SPONSORED:

Feinstein requests probe into Trump EPA threat to withhold California highway funds

Feinstein requests probe into Trump EPA threat to withhold California highway funds
© Greg Nash

Sen. Dianne FeinsteinDianne Emiel FeinsteinSchumer becomes new Senate majority leader Democrats torn on impeachment trial timing Justice Dept. closes insider trading case against Burr without charges MORE (D-Calif.) is asking a government watchdog to probe a threat from the Trump administration over her state's highway funding, saying she's worried “California is being unfairly targeted.”

In a letter sent to EPA Deputy Inspector General Charles Sheehan on Friday, Feinstein requested an investigation into potential “inappropriate political interference” resulting from an EPA letter to California officials threatening to withhold federal highway funding over the state’s poor air quality .

ADVERTISEMENT

The letter sent Tuesday from EPA Administrator Andrew WheelerAndrew WheelerBiden 'freeze' of Trump rules could halt environmental rollbacks 15 states sue EPA over decision not to tighten pollution standard for smog 13 states sue EPA over rule allowing some polluters to follow weaker emissions standards MORE to the California Air and Resources Board listed a number of backlogs for implementing state air pollution plans the EPA argues are out of compliance with federal standards.

Feinstein requested the IG office look into whether the claims of negligence truly fall with California officials.

“I ask that you investigate whether these reports are, in fact, backlogged as a result of inaction on the part of California jurisdictions,” she wrote. “For example, the letter cites a 1997 state implementation plan from Coachella Valley regarding key ozone National Ambient Air Quality Standards. However, the report was previously submitted to EPA and is awaiting EPA approval, not additional county action.”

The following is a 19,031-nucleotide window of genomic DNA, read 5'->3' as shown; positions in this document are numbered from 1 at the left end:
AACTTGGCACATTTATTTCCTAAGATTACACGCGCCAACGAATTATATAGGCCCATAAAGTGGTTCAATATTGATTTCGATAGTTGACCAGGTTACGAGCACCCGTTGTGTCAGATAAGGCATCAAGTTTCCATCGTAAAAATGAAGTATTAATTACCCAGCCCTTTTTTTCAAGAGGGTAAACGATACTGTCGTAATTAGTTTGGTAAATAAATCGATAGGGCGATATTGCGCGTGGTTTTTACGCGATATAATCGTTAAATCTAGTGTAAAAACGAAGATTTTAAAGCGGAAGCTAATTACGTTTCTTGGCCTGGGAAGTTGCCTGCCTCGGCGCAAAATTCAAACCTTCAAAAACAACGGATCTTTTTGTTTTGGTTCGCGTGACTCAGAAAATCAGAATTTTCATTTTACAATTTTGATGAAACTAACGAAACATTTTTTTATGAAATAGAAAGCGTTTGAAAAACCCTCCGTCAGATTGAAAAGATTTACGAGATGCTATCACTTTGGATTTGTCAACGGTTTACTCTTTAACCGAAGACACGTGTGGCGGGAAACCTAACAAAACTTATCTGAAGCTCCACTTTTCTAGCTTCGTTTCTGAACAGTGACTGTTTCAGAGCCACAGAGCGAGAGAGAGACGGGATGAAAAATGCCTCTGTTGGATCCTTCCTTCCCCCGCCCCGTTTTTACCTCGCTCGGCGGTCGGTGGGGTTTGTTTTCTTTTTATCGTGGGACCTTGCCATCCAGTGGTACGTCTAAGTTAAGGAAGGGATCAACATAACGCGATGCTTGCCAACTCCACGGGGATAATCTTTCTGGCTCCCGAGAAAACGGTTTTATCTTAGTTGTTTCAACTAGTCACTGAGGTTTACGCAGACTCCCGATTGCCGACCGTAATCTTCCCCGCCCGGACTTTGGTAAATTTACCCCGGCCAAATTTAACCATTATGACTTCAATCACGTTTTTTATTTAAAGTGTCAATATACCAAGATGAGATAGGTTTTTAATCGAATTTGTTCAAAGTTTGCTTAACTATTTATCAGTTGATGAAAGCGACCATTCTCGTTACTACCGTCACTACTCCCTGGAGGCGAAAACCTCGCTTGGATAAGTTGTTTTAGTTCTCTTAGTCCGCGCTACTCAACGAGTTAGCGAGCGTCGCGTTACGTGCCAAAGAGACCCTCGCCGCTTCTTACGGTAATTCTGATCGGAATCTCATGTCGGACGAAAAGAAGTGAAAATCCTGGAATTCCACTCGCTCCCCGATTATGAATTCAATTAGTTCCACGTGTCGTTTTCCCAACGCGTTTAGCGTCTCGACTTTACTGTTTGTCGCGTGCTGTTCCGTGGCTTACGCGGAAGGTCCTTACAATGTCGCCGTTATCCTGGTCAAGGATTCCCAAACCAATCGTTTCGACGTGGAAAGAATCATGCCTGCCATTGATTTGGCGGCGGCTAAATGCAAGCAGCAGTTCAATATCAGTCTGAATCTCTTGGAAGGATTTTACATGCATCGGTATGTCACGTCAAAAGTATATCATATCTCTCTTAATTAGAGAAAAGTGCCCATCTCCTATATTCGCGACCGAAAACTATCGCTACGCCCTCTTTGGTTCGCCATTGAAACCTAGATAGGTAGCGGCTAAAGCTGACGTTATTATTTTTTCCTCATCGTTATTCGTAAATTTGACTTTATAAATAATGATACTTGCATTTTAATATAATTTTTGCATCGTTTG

Feinstein added: “I am concerned that California is being unfairly targeted, and that this issue of backlogged state implementation plans is nothing more than a pretext to attack California, rather than a good-faith effort to help improve California’s air quality.”

Wheeler’s letter came a week after the agency moved to revoke the state’s ability to regulate tailpipe emissions at a higher level than the federal government. Vehicle emissions are one of the largest sources of air pollution in California. California and 23 other states sued the Trump administration last Friday over the rule.

“It would certainly seem counter-intuitive for EPA to sanction California for poor air quality while at the same time attempting to remove one of California’s biggest tools to improve its air quality,” said Feinstein.

An EPA spokesperson denied the agency's letter was political in nature.

"EPA’s actions are not political. We will continue to work toward fulfilling the mission of the Agency," the spokesperson said in a statement.